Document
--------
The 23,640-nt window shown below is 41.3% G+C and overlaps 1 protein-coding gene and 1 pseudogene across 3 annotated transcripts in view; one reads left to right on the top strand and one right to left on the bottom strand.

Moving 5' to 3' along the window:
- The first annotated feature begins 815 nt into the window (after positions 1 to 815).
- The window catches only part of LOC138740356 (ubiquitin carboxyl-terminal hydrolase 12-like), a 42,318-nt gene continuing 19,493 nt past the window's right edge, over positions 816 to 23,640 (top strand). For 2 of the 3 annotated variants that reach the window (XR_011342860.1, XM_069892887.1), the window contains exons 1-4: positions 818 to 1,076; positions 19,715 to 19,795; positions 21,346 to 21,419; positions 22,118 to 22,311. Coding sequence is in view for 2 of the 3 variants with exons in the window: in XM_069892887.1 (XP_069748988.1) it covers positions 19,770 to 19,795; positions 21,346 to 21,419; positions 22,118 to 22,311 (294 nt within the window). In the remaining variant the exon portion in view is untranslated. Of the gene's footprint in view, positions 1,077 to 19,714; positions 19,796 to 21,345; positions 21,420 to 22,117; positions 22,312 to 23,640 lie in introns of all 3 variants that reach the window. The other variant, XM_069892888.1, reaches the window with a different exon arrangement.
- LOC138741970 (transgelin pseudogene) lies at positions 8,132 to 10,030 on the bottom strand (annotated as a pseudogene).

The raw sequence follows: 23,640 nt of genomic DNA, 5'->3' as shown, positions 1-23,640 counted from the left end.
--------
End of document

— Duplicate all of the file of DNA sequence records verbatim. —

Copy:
The 23,640-nt window shown below is 41.3% G+C and overlaps 1 protein-coding gene and 1 pseudogene across 3 annotated transcripts in view; one reads left to right on the top strand and one right to left on the bottom strand.

Moving 5' to 3' along the window:
- The first annotated feature begins 815 nt into the window (after positions 1 to 815).
- The window catches only part of LOC138740356 (ubiquitin carboxyl-terminal hydrolase 12-like), a 42,318-nt gene continuing 19,493 nt past the window's right edge, over positions 816 to 23,640 (top strand). For 2 of the 3 annotated variants that reach the window (XR_011342860.1, XM_069892887.1), the window contains exons 1-4: positions 818 to 1,076; positions 19,715 to 19,795; positions 21,346 to 21,419; positions 22,118 to 22,311. Coding sequence is in view for 2 of the 3 variants with exons in the window: in XM_069892887.1 (XP_069748988.1) it covers positions 19,770 to 19,795; positions 21,346 to 21,419; positions 22,118 to 22,311 (294 nt within the window). In the remaining variant the exon portion in view is untranslated. Of the gene's footprint in view, positions 1,077 to 19,714; positions 19,796 to 21,345; positions 21,420 to 22,117; positions 22,312 to 23,640 lie in introns of all 3 variants that reach the window. The other variant, XM_069892888.1, reaches the window with a different exon arrangement.
- LOC138741970 (transgelin pseudogene) lies at positions 8,132 to 10,030 on the bottom strand (annotated as a pseudogene).

The raw sequence follows: 23,640 nt of genomic DNA, 5'->3' as shown, positions 1-23,640 counted from the left end.